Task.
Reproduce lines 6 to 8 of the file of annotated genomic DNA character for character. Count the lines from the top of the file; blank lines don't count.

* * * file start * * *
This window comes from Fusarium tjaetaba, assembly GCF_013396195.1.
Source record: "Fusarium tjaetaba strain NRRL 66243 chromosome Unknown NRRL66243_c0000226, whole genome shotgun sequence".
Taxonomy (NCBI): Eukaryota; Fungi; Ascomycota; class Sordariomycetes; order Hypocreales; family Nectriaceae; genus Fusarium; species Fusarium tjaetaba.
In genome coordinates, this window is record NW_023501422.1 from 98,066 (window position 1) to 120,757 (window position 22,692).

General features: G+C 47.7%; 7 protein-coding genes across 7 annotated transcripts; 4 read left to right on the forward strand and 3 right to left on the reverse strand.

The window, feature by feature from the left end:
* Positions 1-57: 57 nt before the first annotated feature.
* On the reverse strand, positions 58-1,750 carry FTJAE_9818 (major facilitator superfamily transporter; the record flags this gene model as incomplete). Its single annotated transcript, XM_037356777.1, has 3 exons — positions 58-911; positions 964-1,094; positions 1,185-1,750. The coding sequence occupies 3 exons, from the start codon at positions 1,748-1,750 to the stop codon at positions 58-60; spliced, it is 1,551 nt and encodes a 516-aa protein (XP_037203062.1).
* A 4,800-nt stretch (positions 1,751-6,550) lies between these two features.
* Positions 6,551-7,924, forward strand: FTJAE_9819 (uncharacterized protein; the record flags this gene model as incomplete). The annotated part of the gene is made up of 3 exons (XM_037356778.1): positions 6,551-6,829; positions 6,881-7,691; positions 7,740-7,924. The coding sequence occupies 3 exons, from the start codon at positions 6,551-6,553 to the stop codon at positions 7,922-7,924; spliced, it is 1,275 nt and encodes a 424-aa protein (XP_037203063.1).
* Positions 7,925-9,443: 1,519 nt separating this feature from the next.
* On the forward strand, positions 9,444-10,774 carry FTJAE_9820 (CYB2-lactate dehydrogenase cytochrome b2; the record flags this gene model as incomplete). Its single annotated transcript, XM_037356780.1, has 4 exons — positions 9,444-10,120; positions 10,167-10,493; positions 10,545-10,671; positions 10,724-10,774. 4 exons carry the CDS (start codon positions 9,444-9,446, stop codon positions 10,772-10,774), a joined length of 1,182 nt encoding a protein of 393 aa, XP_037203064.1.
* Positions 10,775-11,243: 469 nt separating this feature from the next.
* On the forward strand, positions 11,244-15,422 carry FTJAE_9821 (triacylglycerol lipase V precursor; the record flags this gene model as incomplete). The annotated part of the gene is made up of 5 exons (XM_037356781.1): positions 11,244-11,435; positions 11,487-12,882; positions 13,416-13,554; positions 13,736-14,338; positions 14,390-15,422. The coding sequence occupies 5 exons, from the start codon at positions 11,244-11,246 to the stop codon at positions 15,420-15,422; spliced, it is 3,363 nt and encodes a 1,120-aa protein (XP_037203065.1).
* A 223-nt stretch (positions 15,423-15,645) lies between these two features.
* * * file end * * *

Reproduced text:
The window, feature by feature from the left end:
* Positions 1-57: 57 nt before the first annotated feature.
* On the reverse strand, positions 58-1,750 carry FTJAE_9818 (major facilitator superfamily transporter; the record flags this gene model as incomplete). Its single annotated transcript, XM_037356777.1, has 3 exons — positions 58-911; positions 964-1,094; positions 1,185-1,750. The coding sequence occupies 3 exons, from the start codon at positions 1,748-1,750 to the stop codon at positions 58-60; spliced, it is 1,551 nt and encodes a 516-aa protein (XP_037203062.1).